Taking part in the Sketch
It was a full-on weekend from dinner on the Friday to departure on the Sunday afternoon and I wasn't the only one coming home exhausted! I did adjudicate the Romance Novel comp this year, delivering the results after the dinner, then gave a workshop on the Saturday. I'm pretty sure the lovely winning novel I chose will find a publisher. I also took part in a friend's powerful, winning sketch on the Sunday about two Romanian sisters and the awful choice my character had to make. Then there was all the chatting and eating in between the work. I was delighted when daughter Vikki was third in the poetry competition, judged by Nalini Paul, from over 60 entries.
We had two interesting after dinner speakers this year, in Allan Guthrie and Jean Rafferty, and some great adjudicators and speakers. It was a pleasure to chat to Shirley Blair, commissioning editor of The People's Friend at the welcome drinks for judges and speakers. Poor Shirley had a record number of short stories to judge and critique in the Women's Short Story Competition and her workshop on the Saturday was overflowing - as you might expect! But she stayed the whole weekend and was charming throughout.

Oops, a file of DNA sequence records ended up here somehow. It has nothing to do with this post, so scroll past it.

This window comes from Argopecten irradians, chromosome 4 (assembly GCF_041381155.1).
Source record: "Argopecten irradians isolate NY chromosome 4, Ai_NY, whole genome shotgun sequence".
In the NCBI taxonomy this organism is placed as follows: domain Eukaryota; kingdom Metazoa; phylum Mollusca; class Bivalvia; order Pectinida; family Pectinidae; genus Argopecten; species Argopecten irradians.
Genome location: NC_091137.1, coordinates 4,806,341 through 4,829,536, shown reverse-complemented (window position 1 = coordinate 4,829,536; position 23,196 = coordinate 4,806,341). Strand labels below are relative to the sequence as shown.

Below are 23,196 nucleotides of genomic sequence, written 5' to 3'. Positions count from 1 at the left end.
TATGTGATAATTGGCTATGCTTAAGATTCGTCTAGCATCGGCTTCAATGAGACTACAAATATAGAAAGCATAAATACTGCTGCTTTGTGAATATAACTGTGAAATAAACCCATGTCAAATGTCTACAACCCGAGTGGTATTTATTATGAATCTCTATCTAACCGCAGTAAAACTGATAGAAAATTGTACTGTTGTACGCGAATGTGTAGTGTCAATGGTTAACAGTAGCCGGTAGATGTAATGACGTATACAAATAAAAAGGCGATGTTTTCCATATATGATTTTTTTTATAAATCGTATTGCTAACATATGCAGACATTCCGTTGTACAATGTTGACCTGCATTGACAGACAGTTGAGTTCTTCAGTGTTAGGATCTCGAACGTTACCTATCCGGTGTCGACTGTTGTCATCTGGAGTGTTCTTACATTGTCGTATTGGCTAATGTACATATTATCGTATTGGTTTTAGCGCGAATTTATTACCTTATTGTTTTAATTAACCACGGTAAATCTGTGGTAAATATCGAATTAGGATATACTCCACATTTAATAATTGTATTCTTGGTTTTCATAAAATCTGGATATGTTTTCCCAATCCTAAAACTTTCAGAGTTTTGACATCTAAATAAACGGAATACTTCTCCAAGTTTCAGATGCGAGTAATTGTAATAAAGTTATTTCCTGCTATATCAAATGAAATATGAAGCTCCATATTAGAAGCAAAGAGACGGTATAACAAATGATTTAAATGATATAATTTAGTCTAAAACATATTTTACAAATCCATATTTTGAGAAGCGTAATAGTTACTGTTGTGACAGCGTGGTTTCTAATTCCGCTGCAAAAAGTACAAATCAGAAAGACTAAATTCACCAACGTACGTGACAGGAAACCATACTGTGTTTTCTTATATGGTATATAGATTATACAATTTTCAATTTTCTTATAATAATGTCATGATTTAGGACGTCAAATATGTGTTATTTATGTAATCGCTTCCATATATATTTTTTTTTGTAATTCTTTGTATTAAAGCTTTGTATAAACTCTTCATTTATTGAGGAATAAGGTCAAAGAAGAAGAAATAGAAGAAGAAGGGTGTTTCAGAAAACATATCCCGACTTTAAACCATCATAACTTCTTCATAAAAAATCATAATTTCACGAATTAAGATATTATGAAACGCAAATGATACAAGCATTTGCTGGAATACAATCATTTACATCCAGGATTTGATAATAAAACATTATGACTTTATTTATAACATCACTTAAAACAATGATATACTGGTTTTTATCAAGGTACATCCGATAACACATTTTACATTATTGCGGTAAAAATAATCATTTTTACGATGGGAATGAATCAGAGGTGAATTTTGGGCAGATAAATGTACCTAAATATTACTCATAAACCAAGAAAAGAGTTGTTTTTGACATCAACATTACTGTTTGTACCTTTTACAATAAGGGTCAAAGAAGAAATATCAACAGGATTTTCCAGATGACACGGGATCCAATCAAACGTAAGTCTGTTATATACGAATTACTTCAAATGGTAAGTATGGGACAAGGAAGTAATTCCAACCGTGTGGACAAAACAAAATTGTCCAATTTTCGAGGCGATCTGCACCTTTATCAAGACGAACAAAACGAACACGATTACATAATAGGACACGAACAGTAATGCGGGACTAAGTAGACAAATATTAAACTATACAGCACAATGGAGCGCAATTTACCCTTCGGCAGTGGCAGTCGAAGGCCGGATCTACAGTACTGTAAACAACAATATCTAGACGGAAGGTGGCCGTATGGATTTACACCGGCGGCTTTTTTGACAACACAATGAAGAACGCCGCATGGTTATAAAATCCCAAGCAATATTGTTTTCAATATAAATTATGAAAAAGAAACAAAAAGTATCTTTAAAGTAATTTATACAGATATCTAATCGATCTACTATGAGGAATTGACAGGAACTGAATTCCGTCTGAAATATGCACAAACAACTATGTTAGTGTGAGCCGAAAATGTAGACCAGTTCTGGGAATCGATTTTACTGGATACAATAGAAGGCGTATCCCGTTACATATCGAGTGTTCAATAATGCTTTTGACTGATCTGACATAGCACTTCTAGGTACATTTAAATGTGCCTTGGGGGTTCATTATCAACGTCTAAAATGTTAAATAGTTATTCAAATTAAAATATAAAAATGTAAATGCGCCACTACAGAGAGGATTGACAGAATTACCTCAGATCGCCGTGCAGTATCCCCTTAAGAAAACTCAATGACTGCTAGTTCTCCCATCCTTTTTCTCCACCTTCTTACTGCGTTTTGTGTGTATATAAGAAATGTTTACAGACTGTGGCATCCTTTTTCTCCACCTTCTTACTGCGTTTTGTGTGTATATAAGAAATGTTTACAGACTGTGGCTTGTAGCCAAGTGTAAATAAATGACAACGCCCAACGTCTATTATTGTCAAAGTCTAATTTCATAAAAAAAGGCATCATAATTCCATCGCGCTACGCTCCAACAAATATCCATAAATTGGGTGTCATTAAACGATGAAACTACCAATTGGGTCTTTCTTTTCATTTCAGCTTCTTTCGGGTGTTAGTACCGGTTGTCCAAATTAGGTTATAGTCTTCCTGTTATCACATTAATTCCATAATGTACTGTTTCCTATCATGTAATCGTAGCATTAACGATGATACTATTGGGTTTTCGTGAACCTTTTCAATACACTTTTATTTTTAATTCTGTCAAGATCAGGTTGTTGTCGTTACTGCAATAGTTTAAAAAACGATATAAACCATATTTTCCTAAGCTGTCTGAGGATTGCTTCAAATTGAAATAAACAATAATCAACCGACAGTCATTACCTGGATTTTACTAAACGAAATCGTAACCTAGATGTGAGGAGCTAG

One of the best innovations this year was the final session - the Dragon's Pen. Eight finalists had to deliver their three minute pitch for a book to a panel of three publishers: Allan Guthrie from Blasted Heath, Sara Hunt from Saraband and Jan Mullen from Black and White Publishing. The quality of the pitches and proposed books were superb and it's no wonder the panel had difficulty choosing. We all reckon at least one of those books will soon be published.
Now it's catching up time and looking forward to another year. The conference is a major calendar event here as it offers so many opportunities for writers to share and learn from each other, as well as newer writers receiving written critiques for their precious work. This was where I got my first break many moons ago, after winning the short story competition judged by the late Ian Sommerville of My Weekly who then published the story. Many have gone on to become novelists and some are household names. So if you get the chance to go to writing conferences, I'd thoroughly recommend it.